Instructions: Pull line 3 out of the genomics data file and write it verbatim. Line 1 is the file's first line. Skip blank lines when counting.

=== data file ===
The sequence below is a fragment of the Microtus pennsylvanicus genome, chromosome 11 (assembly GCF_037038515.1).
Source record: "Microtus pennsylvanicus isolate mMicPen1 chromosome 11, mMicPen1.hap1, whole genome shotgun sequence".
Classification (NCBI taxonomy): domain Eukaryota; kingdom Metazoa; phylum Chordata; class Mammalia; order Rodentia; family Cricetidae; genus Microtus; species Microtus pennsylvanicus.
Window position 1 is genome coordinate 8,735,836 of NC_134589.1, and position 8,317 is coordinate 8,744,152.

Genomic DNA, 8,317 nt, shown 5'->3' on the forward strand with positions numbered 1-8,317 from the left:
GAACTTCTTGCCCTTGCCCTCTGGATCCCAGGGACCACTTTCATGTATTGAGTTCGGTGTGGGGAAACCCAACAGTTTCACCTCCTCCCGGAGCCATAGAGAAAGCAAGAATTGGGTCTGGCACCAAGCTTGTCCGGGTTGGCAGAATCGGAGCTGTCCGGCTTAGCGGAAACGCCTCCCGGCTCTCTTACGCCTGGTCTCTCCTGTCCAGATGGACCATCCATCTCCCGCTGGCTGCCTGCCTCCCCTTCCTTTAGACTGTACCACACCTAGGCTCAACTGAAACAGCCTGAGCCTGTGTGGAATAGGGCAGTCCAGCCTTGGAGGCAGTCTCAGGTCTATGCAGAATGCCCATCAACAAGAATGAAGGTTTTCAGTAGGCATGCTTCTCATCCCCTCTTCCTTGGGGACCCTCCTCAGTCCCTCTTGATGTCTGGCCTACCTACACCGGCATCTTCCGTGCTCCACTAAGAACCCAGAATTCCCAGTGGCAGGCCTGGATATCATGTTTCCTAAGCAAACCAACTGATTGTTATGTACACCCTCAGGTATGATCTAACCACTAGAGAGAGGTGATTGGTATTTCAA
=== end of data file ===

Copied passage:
Classification (NCBI taxonomy): domain Eukaryota; kingdom Metazoa; phylum Chordata; class Mammalia; order Rodentia; family Cricetidae; genus Microtus; species Microtus pennsylvanicus.